Council member Darin Larson said the main issue is that the city lacks jurisdiction when the helicopters are over the residences. And with regard to that, council member Joseph Prete asked Green what he suggested in dealing with helicopters creating noise and flying too low over residences.

Green said, “You’ve got to convince the aviators to voluntarily do things differently within another legal structure, which would be the university, and the university is going to have to say, ‘Our pilots aren’t going to do this. Our pilots aren’t going to do that.’ Because the FAA is going to come in and say, ‘Well, alright you built the airport, you’ve kind of got to deal with some of the bad that goes with it.”

Billings told St. George News that while the issue has gotten sporadically better since August, there will suddenly be 12 helicopters at a time in the area.

“I get calls and emails and pictures almost every week,” she said. “It’s not whether or not they come to our airports. The issue is flying over our homes so low they’re actually breaking the law.”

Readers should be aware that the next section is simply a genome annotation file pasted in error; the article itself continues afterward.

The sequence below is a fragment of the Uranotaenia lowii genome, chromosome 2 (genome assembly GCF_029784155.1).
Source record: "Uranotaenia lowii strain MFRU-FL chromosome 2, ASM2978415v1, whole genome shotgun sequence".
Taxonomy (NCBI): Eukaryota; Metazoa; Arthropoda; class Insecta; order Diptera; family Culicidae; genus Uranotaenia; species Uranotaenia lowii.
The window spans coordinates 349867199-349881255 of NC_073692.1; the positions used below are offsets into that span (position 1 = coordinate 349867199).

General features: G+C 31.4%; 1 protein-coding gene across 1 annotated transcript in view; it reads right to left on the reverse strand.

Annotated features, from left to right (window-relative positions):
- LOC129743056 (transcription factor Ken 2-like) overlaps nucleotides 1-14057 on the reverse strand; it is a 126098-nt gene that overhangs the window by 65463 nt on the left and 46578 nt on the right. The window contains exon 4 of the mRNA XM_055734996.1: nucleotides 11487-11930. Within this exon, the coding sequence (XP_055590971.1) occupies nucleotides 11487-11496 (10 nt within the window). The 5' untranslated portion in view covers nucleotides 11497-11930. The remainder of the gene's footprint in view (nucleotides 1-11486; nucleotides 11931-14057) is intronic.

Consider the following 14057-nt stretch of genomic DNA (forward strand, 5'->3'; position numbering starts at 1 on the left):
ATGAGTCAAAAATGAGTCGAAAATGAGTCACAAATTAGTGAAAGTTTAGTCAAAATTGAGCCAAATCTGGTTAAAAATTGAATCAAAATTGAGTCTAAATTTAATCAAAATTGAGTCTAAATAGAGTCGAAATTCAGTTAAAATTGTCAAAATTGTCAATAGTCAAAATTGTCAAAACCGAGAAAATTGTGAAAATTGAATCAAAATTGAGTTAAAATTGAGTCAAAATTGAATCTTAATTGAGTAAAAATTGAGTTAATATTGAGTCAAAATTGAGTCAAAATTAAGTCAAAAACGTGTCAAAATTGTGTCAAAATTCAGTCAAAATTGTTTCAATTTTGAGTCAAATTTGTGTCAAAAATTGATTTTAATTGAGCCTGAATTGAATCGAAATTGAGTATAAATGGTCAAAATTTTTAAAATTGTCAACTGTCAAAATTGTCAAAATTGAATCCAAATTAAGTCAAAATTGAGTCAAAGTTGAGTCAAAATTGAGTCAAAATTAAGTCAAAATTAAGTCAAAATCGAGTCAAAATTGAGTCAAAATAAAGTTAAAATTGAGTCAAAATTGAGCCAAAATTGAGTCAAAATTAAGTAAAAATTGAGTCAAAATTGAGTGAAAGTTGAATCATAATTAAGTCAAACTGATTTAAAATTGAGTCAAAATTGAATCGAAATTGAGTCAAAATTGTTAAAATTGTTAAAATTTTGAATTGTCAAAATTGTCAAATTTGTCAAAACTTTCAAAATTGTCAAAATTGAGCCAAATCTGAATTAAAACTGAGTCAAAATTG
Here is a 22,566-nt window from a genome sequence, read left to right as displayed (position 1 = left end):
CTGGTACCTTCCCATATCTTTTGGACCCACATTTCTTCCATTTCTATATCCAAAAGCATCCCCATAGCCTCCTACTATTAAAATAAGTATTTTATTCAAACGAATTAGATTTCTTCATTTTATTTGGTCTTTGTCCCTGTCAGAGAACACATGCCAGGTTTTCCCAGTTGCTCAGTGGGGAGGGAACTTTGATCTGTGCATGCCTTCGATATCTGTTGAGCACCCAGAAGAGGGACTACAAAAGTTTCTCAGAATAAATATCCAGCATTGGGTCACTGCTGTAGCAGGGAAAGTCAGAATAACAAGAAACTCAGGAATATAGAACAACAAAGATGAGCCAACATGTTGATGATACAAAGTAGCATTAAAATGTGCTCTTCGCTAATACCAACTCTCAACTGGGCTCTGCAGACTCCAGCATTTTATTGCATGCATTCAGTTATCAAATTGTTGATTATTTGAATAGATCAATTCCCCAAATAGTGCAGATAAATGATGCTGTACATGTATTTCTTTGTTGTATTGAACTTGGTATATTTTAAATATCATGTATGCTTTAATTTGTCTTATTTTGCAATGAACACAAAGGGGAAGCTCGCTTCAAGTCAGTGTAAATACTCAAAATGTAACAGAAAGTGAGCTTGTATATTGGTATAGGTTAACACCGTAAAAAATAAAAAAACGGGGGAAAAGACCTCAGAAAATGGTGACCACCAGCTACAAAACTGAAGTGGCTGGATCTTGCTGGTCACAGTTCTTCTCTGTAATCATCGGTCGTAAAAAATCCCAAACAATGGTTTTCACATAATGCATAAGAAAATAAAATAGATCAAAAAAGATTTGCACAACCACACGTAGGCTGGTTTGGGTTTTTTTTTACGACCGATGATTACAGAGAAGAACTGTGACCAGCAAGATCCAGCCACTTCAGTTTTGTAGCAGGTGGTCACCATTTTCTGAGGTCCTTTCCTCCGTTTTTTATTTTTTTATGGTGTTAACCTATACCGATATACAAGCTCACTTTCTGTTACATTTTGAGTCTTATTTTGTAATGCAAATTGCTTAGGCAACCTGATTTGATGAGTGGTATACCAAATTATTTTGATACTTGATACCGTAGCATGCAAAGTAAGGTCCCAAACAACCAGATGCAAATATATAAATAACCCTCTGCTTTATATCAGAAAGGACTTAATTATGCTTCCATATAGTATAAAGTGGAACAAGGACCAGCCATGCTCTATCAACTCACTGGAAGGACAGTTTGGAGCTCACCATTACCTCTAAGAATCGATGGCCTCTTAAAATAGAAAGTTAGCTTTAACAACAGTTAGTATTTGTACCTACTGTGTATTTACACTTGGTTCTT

Bramall told St. George News that he thinks the end result for the discussion was that they don’t want to just target helicopters, they want to target anyone who’s “harassing” residents.

“Flying low or flying just to annoy people. We wanted him to put in the ordinances what the FAA rules were and then we would seek to file complaints and citations against those who violate the FAA rules,” he said. “We also instructed him to try to get a memorandum of understanding with Southern Utah University so that they won’t lie and break the rules.”

‘They really don’t need airports’

On the other side of this issue, Paul Cozzens, an Iron County Commissioner, told St. George News that SUU has been in the process of figuring out a different location for their “touch and go” operations.

“SUU called me and asked me about the problems they were having because they really don’t need airports,” he said. “They can be out in the desert. All they need is a really good cement pad.”

He said he contacted some landowners but some of the parcels were a bit too far away.

Michael Mower, executive director of the aviation program, told St. George News that they are in the process of getting a soil analysis completed by an engineering firm for a location west of Cedar City to lay 40-by-200-feet cement helipads.

“These are essentially small runways for helicopters,” he said.

They anticipate to have the engineer reports back and the land secured by spring 2021. He said they are also looking at locations at lower elevations to put in helipads south of Black Ridge.

“From a performance standpoint, we have to operate at lower altitudes so we can maintain our safety margins,” he said. “But we have not secured that property yet.”